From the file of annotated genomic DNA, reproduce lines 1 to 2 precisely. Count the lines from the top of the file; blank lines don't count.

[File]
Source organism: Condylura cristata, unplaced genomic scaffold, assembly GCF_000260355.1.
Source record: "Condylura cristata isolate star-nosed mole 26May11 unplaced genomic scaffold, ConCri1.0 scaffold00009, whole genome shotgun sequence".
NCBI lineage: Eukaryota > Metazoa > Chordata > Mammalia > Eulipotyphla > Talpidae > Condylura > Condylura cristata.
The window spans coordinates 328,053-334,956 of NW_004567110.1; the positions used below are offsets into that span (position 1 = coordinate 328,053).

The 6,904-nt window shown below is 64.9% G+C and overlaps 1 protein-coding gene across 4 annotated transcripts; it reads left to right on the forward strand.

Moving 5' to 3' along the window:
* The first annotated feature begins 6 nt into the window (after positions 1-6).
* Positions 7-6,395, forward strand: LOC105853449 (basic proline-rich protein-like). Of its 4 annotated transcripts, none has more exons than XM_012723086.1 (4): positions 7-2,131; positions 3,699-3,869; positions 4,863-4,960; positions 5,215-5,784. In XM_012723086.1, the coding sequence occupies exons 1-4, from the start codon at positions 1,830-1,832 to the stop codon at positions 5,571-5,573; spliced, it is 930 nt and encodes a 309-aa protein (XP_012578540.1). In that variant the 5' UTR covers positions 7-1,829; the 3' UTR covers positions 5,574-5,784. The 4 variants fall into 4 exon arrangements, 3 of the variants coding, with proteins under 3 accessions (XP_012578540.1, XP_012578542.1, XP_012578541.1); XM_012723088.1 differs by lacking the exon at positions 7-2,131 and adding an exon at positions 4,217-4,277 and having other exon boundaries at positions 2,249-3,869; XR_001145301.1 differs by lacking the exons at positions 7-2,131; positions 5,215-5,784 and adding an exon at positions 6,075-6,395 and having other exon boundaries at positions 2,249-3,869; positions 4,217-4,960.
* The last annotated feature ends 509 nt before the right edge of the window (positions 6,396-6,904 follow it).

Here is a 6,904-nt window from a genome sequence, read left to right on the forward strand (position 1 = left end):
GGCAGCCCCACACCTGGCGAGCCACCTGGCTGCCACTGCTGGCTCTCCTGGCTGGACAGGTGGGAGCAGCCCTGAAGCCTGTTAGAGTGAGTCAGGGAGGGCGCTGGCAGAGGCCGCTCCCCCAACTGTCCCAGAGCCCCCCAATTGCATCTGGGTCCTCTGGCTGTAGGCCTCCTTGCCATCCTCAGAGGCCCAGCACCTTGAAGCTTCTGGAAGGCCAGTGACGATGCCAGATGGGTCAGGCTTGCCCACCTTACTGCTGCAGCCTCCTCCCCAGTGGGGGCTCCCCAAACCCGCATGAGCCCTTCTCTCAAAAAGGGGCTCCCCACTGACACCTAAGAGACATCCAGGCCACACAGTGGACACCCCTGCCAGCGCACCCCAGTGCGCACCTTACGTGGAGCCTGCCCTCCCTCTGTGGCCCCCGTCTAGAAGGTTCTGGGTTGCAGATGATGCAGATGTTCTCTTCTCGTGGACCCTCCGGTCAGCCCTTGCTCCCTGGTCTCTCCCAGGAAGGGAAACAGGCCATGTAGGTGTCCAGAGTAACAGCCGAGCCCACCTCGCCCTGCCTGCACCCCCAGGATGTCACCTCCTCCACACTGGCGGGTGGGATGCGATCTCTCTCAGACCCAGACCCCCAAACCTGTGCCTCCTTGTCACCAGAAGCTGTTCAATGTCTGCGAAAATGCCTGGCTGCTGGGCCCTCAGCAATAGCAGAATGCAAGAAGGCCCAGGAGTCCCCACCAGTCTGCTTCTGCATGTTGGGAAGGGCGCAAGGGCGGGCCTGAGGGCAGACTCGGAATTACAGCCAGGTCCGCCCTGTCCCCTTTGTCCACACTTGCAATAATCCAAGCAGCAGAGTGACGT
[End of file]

Source organism: Condylura cristata, unplaced genomic scaffold, assembly GCF_000260355.1.
Source record: "Condylura cristata isolate star-nosed mole 26May11 unplaced genomic scaffold, ConCri1.0 scaffold00009, whole genome shotgun sequence".